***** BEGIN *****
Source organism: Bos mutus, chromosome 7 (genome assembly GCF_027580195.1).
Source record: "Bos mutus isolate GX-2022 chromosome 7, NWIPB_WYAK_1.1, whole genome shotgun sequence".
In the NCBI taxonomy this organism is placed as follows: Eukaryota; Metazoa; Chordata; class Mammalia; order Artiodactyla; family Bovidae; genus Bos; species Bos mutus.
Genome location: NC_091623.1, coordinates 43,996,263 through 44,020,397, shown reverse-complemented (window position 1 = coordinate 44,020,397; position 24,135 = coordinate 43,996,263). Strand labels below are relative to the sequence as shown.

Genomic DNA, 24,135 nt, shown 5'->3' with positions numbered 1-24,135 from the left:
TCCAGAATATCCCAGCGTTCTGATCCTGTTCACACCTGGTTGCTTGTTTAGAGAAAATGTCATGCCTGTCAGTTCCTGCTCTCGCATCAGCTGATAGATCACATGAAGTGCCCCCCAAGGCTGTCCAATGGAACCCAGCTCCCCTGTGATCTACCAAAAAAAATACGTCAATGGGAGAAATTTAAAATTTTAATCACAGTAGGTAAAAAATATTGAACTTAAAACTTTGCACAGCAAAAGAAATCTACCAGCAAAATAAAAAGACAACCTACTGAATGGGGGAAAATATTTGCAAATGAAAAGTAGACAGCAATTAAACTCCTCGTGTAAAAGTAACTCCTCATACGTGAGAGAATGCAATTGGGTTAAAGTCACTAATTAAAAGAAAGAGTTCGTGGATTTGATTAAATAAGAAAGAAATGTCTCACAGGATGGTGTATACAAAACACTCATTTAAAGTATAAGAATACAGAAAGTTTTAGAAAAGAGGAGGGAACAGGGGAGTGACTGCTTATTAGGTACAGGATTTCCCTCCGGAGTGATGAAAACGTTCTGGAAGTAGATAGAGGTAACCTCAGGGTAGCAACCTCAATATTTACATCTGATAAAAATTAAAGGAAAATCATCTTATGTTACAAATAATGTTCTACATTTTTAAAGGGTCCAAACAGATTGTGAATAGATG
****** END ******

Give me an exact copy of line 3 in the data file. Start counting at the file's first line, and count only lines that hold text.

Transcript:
In the NCBI taxonomy this organism is placed as follows: Eukaryota; Metazoa; Chordata; class Mammalia; order Artiodactyla; family Bovidae; genus Bos; species Bos mutus.